Linux, musical road-dogging, and daily life by Paul W. Frields
The meaning of fear.

The meaning of fear.

My Internet in the hands of the UN? I guess this means when someone poisons DNS they will send a sharply-worded letter, or maybe Hans Blix will come inspect the offender’s UNIX servers.


  1. You might consider starting an entry at R-N based off this unfortunate story. i think the “consortium” can only make a reasonable case for wresting control from the DoC if they can prove their interests (other than immediate financial windfalls made by unscrupulous types) are being injured. the author of the story cites Brazil’s relying on the ‘net for 90% of its tax collection… yet doesn’t explain how the US control of the root-level servers is harming this. i would counter that having the root-level servers in the hands of a large, open, and well-skilled entity like DoC makes a lot more sense than trying to decentralize it or worse – funding some int’l entity with a (surprise!) tax put on certain transactions. Europeans love levying taxes upon taxes.

  2. The CATO Institute’s website has this on its main page (links available therein):

    Struggle for Control of the Internet Heats Up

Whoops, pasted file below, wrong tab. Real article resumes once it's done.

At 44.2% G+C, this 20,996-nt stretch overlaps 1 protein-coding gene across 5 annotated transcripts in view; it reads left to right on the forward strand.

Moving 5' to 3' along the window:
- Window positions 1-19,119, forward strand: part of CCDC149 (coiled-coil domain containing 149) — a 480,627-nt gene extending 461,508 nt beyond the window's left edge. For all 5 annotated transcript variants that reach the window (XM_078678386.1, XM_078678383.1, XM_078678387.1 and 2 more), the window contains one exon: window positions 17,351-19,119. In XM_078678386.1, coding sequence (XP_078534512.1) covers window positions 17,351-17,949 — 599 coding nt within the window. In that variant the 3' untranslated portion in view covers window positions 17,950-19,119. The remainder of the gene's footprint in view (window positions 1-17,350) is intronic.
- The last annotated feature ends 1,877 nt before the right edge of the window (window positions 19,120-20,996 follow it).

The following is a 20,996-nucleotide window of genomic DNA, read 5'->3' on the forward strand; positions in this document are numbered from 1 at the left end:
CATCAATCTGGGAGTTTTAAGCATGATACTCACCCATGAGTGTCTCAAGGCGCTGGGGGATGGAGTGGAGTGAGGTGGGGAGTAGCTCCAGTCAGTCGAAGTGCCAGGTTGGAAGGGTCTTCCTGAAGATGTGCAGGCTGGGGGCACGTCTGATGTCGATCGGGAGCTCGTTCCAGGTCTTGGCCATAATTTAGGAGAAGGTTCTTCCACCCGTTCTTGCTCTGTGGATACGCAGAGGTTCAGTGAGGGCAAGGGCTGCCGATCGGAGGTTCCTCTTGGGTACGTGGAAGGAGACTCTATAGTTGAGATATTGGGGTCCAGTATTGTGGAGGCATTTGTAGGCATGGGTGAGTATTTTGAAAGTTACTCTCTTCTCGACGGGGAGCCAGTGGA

Members of the European Union are again pushing to gain control of Internet operations, just ahead of next month’s UN-sponsored World Summit on the Information Society (WSIS) in Tunisia. The EU has called for a “co-operation model,” in the form of a currently unspecified international governing body, for the oversight of the Internet’s root servers and assignment of addresses, activities that are presently managed inside the United States. In making the case for international control, an EU spokesman in Geneva used the term “global resource,” despite the fact that much of the Internet is privately owned and operated.

    Largely decentralized, the Internet has, to date, required minimal governance. The struggle to gain control, essentially a battle between the United States and the international community, has gone on for many years despite this fact. Cato scholars have produced a number of works on the topic:

    * “The World Wide Web (of Bureaucrats?),” by Adam D. Thierer and Clyde Wayne Crews Jr., October 9, 2005.
    * “Everybody Wants to Rule the Web,” by Adam D. Thierer and Clyde Wayne Crews Jr., December 17, 2003.
    * “Caught in the Seamless Web: Does the Internet’s Global Reach Justify Less Freedom of Speech?,” by Robert Corn-Revere, Cato Briefing Paper no. 71, July 24, 2002.
    * “Nameless in Cyberspace: Anonymity on the Internet,” by Jonathan D. Wallace, Cato Briefing Paper no. 54, December 8, 1999.
    * Who Rules the Net?, edited by Adam D. Thierer and Clyde Wayne Crews Jr. (2003).

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